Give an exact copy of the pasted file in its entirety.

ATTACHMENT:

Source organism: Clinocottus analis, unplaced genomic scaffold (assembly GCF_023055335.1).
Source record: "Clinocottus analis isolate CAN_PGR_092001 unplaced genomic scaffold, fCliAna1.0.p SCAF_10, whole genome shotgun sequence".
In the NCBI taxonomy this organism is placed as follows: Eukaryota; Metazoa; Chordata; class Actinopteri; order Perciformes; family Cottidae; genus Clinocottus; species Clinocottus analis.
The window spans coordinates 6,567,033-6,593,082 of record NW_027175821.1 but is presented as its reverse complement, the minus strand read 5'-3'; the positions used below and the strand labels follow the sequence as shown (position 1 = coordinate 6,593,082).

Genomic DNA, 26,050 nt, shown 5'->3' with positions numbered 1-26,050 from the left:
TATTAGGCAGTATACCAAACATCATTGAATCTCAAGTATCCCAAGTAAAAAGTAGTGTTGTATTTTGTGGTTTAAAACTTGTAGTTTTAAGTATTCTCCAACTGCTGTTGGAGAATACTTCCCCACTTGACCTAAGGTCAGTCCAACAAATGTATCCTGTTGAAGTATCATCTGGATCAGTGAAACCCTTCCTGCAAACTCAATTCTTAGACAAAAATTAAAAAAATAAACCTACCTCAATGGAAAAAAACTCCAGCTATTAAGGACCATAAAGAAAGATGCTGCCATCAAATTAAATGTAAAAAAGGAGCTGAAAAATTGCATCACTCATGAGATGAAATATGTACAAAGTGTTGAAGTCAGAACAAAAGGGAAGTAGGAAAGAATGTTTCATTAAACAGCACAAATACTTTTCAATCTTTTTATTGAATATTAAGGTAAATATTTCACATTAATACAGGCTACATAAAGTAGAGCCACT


Source organism: Clinocottus analis, unplaced genomic scaffold (assembly GCF_023055335.1).
Source record: "Clinocottus analis isolate CAN_PGR_092001 unplaced genomic scaffold, fCliAna1.0.p SCAF_10, whole genome shotgun sequence".
In the NCBI taxonomy this organism is placed as follows: Eukaryota; Metazoa; Chordata; class Actinopteri; order Perciformes; family Cottidae; genus Clinocottus; species Clinocottus analis.
The window spans coordinates 6,567,033-6,593,082 of record NW_027175821.1 but is presented as its reverse complement, the minus strand read 5'-3'; the positions used below and the strand labels follow the sequence as shown (position 1 = coordinate 6,593,082).

Genomic DNA, 26,050 nt, shown 5'->3' with positions numbered 1-26,050 from the left:
TATTAGGCAGTATACCAAACATCATTGAATCTCAAGTATCCCAAGTAAAAAGTAGTGTTGTATTTTGTGGTTTAAAACTTGTAGTTTTAAGTATTCTCCAACTGCTGTTGGAGAATACTTCCCCACTTGACCTAAGGTCAGTCCAACAAATGTATCCTGTTGAAGTATCATCTGGATCAGTGAAACCCTTCCTGCAAACTCAATTCTTAGACAAAAATTAAAAAAATAAACCTACCTCAATGGAAAAAAACTCCAGCTATTAAGGACCATAAAGAAAGATGCTGCCATCAAATTAAATGTAAAAAAGGAGCTGAAAAATTGCATCACTCATGAGATGAAATATGTACAAAGTGTTGAAGTCAGAACAAAAGGGAAGTAGGAAAGAATGTTTCATTAAACAGCACAAATACTTTTCAATCTTTTTATTGAATATTAAGGTAAATATTTCACATTAATACAGGCTACATAAAGTAGAGCCACT